The joint development team of Professor Shibata (University of Tokyo), JEOL Ltd. and Monash University succeeded in directly observing an atomic magnetic field, the origin of magnets (magnetic force), for the first time in the world. The observation was made using the new Magnetic Fieldless Atomic Resolution STEM (MARS) (1). This team had already succeeded in observing the electric field inside atoms for the first time in 2012. However, since the magnetic fields in atoms are extremely weak compared to electric fields, the technology to observe magnetic fields was unexplored. since the development of the electron. microscopes. This is a landmark achievement that will rewrite the history of microscope development.
Electron microscopes have the highest spatial resolution among all microscopes currently in use. However, in order to achieve ultra-high resolution so that the atoms can be observed directly, we must observe the sample by placing it in an extremely strong lensing magnetic field. Therefore, atomic observation of magnetic materials strongly affected by the magnetic field of the lens, such as magnets and steels, was impossible for many years. For this difficult problem, the team succeeded in developing a lens which has a completely new structure in 2019. Using this new lens, the team achieved atomic observation of magnetic materials, which is not affected by the magnetic field of the lens. The team’s next goal was to observe the magnetic fields of atoms, which are the origin of magnets (magnetic force), and they continued technology development to achieve this goal.
This time, the joint development team took on the challenge of observing the magnetic fields of iron (Fe) atoms in a crystal of hematite (α-Fe2O3) by loading MARS with a new high-speed, high-sensitivity detector and additionally using computer image processing technology. To observe the magnetic fields, they used the differential phase contrast (DPC) method. (2) atomic resolution, which is an ultra-high resolution local electromagnetic field measurement method using a scanning transmission electron microscope (STEM) (3), developed by Professor Shibata et al. The results directly demonstrated that the iron atoms themselves are small magnets (atomic magnet). The results also clarified the origin of magnetism (antiferromagnetism (4)) exhibited by hematite at the atomic level.
From the current research results, the observation of the atomic magnetic field has been demonstrated, and a method for observing atomic magnetic fields has been established. This method is expected to become a new measurement method in the future which will lead to the research and development of various magnetic materials and devices such as magnets, steels, magnetic devices, magnetic memory, magnetic semiconductors, spintronics and topological materials.
This research was conducted by the joint development team of Prof. Naoya Shibata (Director of the Institute of Engineering Innovation, School of Engineering, University of Tokyo) and Dr. Yuji Kohno et al. (JEOL Ltd. specialists) in collaboration with Monash University, Australia, under the Advanced Measurement and Analysis Systems Development (SENTAN), Japan Science and Technology Agency (JST).
(1) Atomic Resolution STEM without magnetic field (MARS)
An electron microscope is an instrument for directly observing the microstructure of a sample, where a beam of electrons is injected into the sample, and the beams of electrons transmitted and scattered by the sample are amplified using of a magnetic field lens. Currently, it is possible to observe atoms directly using an electron microscope. In an optical microscope, the spatial resolution is in principle limited to about one micrometer due to the light source (visible light). On the other hand, the electron microscope is an instrument where this limit of spatial resolution is overcome by using the wave nature of electrons. Therefore, it can be said that an electron microscope is an observation technology that applies the advantages of quantum mechanics in the most direct way. The Magnetic Field-Free Atomic Resolution STEM (MARS) is an electron microscope developed by the current joint development team in 2019, capable of measuring a sample in an environment without a magnetic field. For more details, please see the following press release.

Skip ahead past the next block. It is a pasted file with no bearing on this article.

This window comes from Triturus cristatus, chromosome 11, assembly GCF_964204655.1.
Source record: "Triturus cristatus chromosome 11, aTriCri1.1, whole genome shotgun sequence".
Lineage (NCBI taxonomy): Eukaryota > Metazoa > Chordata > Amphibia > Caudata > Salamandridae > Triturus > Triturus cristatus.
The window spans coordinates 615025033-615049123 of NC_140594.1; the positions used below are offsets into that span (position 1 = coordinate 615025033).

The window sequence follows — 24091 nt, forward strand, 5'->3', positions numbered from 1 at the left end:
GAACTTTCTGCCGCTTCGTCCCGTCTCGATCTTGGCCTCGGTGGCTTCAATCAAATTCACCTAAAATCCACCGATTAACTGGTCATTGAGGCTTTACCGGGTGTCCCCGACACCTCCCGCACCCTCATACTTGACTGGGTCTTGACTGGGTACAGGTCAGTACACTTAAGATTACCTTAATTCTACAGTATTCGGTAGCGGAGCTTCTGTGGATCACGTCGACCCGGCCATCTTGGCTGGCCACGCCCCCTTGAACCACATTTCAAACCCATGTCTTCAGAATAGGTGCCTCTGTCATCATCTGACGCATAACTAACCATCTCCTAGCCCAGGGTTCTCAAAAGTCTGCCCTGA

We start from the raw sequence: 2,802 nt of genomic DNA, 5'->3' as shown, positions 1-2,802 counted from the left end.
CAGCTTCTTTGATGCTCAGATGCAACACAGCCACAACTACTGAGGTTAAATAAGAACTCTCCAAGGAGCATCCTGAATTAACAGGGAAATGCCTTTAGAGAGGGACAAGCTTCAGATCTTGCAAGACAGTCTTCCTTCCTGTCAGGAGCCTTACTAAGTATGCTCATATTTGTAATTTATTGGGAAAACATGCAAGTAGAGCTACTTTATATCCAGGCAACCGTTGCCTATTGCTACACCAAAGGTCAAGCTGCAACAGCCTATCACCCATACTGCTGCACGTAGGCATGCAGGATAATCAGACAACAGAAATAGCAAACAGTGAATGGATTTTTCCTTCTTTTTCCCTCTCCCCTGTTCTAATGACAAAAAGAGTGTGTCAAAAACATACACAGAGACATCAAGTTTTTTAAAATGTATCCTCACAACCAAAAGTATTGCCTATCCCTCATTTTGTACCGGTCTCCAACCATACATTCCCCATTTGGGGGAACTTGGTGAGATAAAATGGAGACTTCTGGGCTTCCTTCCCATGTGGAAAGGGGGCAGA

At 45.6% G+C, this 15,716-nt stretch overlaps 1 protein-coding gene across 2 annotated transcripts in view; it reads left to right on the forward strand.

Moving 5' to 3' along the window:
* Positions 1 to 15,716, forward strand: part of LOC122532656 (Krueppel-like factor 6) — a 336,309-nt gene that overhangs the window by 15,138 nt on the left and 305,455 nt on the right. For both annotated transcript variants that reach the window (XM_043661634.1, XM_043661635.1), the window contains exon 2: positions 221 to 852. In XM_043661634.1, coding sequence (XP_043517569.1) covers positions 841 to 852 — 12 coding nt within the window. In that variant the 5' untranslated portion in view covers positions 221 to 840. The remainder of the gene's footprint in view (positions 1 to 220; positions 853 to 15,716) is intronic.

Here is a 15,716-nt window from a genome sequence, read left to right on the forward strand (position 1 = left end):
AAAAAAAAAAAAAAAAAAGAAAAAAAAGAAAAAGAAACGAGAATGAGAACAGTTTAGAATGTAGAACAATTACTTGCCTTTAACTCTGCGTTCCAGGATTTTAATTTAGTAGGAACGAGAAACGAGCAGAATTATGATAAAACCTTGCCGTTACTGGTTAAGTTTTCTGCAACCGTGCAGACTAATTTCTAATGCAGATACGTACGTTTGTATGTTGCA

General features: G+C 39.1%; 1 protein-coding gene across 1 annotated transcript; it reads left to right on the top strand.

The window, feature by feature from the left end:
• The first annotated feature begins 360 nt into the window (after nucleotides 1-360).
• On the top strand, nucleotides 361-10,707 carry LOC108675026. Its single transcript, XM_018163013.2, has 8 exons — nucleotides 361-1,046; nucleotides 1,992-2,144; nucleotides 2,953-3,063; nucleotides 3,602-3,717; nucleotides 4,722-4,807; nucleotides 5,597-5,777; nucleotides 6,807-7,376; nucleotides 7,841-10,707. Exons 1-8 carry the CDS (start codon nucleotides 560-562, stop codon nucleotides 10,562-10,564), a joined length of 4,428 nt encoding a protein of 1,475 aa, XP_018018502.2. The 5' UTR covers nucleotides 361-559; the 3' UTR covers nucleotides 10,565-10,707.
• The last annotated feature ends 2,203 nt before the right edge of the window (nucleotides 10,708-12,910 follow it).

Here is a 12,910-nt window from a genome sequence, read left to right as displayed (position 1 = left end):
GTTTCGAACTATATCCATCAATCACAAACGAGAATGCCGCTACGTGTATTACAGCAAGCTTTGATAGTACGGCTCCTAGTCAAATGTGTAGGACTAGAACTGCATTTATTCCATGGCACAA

“An innovative electron microscope overturning common knowledge of 88 years of history” (May 24, 2019)
(2) Differential Phase Contrast (DPC) Method
A method for measuring the electromagnetic field at each point in a sample. More precisely, when an electron beam is injected into a sample, the strength of the electromagnetic field existing in the sample causes a slight change in the trajectory of the incident electron beam, and by measuring the difference in intensity of the beam d electrons detected at each position of a split detector, the electromagnetic field can be measured. Since the spatial resolution of this method is essentially determined by the size of the electron probe, observation of an electromagnetic field at atomic resolution is in principle possible using the DPC method.
(3) Scanning transmission electron microscope (STEM)
An instrument for directly observing the structure inside a sample. Specifically, a micro-focused electron beam is scanned over the sample, and observation is performed by measuring the intensity of electrons transmitted and scattered by the sample. Currently, we can directly observe atoms using a STEM.
A magnetism where the spins of neighboring atoms are aligned with each other face to face antiparallel, and the material has no spontaneous magnetization as a whole.
Reference: Kohno Y, Seki T, Findlay SD, Ikuhara Y, Shibata N. Real-space visualization of the intrinsic magnetic fields of an antiferromagnet. Nature. 2022;602(7896):234-239. doi: 10.1038/s41586-021-04254-z
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